Efficient “green” technology to load an anticancer drug, gemcitabine monophosphate, into Iron-Trimesate MOF nanoparticles

V.R. Ruiz, V. Agostoni, H. Willaime, P. Horcajada, C. Serre, M. Lampropoulou, K. Yanakopoulous, R. Gref
Université Paris-Sud, FR

Keywords: gemcitabine monophosphate, anticancer drug, nanoparticle, metal organic framework, controlled release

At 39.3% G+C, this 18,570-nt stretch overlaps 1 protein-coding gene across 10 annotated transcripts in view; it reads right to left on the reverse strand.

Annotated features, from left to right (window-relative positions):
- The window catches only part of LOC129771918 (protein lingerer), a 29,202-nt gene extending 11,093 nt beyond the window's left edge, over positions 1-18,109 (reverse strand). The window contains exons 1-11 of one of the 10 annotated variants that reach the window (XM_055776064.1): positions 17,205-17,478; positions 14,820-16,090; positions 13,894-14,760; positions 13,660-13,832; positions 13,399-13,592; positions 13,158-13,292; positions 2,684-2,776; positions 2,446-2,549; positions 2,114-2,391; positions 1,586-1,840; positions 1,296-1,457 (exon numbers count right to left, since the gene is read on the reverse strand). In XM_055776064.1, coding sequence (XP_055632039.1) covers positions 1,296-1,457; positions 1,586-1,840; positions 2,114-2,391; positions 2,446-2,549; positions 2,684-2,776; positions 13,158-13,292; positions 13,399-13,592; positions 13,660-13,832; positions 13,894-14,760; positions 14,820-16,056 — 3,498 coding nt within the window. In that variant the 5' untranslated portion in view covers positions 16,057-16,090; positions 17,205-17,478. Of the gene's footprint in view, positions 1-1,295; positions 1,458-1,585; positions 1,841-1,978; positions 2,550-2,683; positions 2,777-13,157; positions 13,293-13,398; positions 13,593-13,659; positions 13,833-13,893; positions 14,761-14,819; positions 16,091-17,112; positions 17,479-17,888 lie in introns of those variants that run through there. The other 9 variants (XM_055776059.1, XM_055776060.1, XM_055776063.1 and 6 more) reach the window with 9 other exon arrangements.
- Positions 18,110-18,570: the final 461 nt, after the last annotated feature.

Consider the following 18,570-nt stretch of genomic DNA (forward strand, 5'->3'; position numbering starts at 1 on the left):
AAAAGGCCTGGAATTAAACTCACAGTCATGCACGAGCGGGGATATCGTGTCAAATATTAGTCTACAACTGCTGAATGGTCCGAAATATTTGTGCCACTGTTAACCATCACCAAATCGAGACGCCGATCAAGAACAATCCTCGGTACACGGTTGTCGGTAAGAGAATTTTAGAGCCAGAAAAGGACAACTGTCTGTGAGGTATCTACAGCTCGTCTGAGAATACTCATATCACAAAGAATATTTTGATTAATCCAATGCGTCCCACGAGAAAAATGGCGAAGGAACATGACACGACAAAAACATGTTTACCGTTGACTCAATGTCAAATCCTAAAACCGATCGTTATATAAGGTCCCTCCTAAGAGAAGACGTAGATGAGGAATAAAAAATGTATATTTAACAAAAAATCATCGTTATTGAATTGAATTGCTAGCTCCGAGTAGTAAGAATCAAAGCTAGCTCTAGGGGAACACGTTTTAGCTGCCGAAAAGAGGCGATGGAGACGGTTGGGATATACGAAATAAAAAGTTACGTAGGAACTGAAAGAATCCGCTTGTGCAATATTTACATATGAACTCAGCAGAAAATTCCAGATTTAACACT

We have developed new, stable nanocarriers which allow the efficiently entrapment of challenging anticancer drugs such as gemcitabine monophosphate (dFdC-MP). Gemcitabine (dFdC) must be phosphorylated inside the cells to its triphosphate (dFdC-TP) active form. Since the first phosphorylation step is rate limiting, this problem could be addressed by the direct administration of Gemcitabine monophosphate (dFdC-MP). Nanoscale Iron-Trimesate metal organic framework (nanoMOFs) have been chosen as a drug delivery system to overcome dFdC limitations such as (i) its fast deamination (ii) its high hydrophilicity that prevents its diffusion through cell membranes and (iii) its lack of targeting towards neoplasic cells. The aim of the research was to encapsulate dFdC-MP into nanoMOFs in order to (i) protect the anticancer agent (ii) allow its penetration into cells and (iii) control release inside cells. Results confirm that nanoMOFs are excellent drug-delivery nanocarriers allowing a rapid entrapment of dFdC-MP with a high loading efficiency. Release studies have also shown that dFdC-MP release was mediated by the concentration of phosphates in the media. Moreover, HPLC results shown that dFdC-MP is released intact. These results open new perspectives for the administration of active dFdC-MP which might improve its efficacy together with decreasing the administered doses.